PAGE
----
Editor’s Note: This story is part of our ongoing first-person coverage of protests in Quebec against student debt, tuition hikes and Law 78, as well as actions elseware in solidarity to those causes.
New York -For the past 101 days (and counting), students in Québec have been on strike and in the streets against a crumbling education system that seeks to burden them with more debt and restrict access to education for the 99%. In recent days, hundreds of thousands have been in the streets of Montreal. The state’s response: Bill 78 – a Draconian piece of legislation that essentially outlaws mass demonstrations and severely fines those who participate.
Enraged and inspired by the images from Montreal and the recent #noNato protests in Chicago, a small but militant group gathered in Washington Square Park. It was Occupy Wall Street’s second night in a row marching in solidarity with the Québec student movement. We spent a good amount of time talking about what we wanted to do. Should we march or have a rally? Should we be doing outreach about the student struggle as well as marching? And what do we do about the ever-increasing police presence in the park (one count put it at 50 cops for about as many occupiers).
So we did what occupy does best: break-out groups. In small groups around the park, some of us drafted a statement of solidarity in English & French while others came up with an action plan for the march. I joined the statement-writing group and we hammered out a poignant few paragraphs in a short time. Luckily, some French speakers were on hand to translate as well.
As we were discussing the statement, the action planning group wrapped up and told us the plan as clandestinely as possible. After we reconvened and read the statement, the plan was to go “civilian” and find each other again on the corner of Broadway & West 4th Street, then march to Union Square.
The solidarity statement was mic checked by everyone in English and French. It rang through the park:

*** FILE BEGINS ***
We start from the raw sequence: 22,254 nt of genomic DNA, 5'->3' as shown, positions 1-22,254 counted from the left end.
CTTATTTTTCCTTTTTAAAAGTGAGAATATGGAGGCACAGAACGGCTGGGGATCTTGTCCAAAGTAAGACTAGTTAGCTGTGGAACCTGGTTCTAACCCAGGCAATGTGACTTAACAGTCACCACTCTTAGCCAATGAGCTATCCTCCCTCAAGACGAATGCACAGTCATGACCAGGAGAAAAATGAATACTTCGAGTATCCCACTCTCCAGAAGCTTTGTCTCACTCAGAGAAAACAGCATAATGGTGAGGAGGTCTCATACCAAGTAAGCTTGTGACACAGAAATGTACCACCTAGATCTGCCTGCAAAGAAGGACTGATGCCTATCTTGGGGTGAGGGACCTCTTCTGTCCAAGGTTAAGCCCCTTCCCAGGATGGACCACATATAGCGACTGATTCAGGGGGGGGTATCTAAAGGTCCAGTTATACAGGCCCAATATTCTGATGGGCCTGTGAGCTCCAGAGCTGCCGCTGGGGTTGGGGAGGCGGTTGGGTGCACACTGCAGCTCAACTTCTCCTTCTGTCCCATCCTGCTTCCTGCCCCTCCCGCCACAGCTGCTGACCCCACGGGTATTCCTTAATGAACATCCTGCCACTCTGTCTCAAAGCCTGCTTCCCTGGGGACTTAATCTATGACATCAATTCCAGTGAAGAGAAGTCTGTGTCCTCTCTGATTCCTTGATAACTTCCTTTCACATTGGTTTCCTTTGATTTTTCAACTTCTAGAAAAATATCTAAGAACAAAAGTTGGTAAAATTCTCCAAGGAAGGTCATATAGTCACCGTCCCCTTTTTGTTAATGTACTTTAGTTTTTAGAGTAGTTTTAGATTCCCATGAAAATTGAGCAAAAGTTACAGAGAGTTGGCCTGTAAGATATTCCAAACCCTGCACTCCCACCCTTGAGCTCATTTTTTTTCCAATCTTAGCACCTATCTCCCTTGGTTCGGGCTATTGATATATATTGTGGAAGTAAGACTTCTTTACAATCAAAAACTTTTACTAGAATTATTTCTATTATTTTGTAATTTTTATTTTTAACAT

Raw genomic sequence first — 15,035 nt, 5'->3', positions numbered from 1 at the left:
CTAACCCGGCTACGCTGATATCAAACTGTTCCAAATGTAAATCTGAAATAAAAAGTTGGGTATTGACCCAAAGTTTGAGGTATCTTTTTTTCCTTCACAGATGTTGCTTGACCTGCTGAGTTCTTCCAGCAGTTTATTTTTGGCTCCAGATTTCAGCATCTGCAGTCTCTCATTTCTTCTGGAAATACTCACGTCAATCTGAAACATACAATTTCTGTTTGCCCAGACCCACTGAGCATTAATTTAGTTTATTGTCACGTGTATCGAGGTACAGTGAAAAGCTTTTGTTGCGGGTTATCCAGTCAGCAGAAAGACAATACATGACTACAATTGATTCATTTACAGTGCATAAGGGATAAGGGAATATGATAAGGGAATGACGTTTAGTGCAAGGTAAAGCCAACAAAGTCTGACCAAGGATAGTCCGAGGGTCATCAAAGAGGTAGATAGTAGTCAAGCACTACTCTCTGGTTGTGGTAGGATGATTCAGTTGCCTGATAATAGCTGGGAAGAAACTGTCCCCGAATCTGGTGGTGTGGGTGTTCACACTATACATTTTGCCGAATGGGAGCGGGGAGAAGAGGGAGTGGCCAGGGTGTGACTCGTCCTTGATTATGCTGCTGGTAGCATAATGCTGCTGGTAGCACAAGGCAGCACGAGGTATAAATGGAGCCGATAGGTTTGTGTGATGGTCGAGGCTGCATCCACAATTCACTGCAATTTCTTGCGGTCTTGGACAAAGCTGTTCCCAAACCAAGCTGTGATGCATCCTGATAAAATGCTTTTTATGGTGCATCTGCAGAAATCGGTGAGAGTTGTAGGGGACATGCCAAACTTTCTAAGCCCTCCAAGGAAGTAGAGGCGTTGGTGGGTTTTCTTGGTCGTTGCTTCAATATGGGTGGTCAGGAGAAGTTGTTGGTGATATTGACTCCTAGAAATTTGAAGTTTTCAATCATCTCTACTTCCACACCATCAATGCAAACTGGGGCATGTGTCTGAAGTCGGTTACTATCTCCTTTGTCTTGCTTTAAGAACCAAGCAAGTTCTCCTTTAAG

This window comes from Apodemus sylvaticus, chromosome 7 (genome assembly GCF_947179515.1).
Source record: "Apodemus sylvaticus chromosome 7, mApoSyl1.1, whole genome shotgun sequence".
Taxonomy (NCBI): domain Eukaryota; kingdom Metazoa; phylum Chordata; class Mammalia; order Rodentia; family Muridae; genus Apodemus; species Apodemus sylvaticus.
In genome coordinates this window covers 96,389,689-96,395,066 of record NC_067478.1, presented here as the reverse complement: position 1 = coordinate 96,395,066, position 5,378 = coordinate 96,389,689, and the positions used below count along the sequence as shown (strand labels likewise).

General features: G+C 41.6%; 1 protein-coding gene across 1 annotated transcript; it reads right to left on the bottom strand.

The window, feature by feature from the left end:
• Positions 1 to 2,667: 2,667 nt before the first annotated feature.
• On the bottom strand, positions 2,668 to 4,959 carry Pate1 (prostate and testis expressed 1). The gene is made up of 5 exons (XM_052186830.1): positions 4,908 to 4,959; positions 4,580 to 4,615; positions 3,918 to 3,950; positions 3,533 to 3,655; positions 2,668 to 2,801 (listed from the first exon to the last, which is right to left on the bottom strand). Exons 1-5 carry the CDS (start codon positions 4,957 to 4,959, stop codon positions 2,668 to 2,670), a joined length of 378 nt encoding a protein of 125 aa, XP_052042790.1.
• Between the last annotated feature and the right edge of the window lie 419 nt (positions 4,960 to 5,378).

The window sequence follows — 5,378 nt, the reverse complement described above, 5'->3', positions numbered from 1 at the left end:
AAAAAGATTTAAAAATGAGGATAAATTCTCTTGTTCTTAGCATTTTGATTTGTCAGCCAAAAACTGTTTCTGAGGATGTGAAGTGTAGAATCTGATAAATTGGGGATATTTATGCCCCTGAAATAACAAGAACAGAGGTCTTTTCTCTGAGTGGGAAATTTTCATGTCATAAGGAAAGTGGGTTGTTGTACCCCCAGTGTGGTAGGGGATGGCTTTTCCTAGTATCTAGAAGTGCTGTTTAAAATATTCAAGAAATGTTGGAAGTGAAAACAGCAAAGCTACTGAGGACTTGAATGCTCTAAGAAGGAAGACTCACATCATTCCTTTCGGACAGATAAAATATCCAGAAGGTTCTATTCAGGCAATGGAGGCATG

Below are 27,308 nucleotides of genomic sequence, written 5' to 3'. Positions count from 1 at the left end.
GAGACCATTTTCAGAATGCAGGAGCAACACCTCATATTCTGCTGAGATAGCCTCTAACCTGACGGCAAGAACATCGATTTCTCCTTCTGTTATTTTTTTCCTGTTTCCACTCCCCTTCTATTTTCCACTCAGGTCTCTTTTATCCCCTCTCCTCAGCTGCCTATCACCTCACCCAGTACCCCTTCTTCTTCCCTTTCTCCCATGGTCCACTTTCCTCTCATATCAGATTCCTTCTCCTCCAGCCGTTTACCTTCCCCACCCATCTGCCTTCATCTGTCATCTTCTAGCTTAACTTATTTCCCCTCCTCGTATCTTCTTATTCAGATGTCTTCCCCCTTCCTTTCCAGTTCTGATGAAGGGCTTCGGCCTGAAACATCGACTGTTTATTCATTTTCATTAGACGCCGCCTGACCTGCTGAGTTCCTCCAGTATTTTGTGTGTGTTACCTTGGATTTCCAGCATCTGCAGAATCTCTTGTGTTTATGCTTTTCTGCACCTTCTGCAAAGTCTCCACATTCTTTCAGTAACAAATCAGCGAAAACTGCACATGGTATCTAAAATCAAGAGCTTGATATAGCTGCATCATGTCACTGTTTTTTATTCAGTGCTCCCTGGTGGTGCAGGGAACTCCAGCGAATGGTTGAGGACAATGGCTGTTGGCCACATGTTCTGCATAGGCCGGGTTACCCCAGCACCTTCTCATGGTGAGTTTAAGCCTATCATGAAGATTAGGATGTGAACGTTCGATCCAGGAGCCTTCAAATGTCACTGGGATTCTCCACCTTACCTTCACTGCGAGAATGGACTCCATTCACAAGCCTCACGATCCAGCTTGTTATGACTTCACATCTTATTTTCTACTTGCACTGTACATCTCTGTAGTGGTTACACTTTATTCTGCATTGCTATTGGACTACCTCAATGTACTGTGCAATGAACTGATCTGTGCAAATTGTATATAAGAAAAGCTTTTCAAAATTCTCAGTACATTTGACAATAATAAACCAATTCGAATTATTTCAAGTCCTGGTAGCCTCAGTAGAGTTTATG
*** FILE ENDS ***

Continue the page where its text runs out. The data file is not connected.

“To our sisters and brothers in Québec as you enter the 101st day of the strike. For the second night in a row, we have assembled here to stand in solidarity with your fight for the human right to an education for all. Despite underrepresentation of your strength, your numbers, and your message in the mainstream media, we are watching. We at Occupy Wall Street honor your bravery, creativity and commitment to an organization built on direct democracy. You are an inspiration to us. You are not alone. Our grievances are connected. Your struggle is our struggle. We will continue to show our solidarity for as long as continue to fight in the face of the repressive laws of an illegitimate political regime. Stay strong and don’t give up the resistance! Thank you for fighting for all of us, and for future generations. We love you! Solidarity!”
Video via @diceytroop on Twitter:
And then we dispersed, jokingly saying “bye!” and “see you tomorrow at 4 on Broadway” and giving out hugs and kisses. 15 minutes later we were together again, only this this marching north on Broadway. There were no cops. It was jovial. We weaved through oncoming traffic chanting “From Montreal to NYC, education should be free!” Some people didn’t take too kindly to us. There were shouts of “Get a job!” and someone even threw a water balloon at us from their apartment window. But there were honks of support as well. We stayed on the street the whole time and were small enough to move quickly and avoid police.
When we arrived at Union Square, we read the statement again and cheered “SO SO SO, Solidarite!” After a while a group of occupiers, high off the adrenaline of the streets, decided to head to Astor Place for an impromptu party. I decided to hang back in the park. There was talk of another march tomorrow. People liked the idea, some even said we should be marching every night. Amongst the twinkling of fingers and nodding heads I heard someone say the perfect phrase for what we were all feeling: “infinite solidarity.”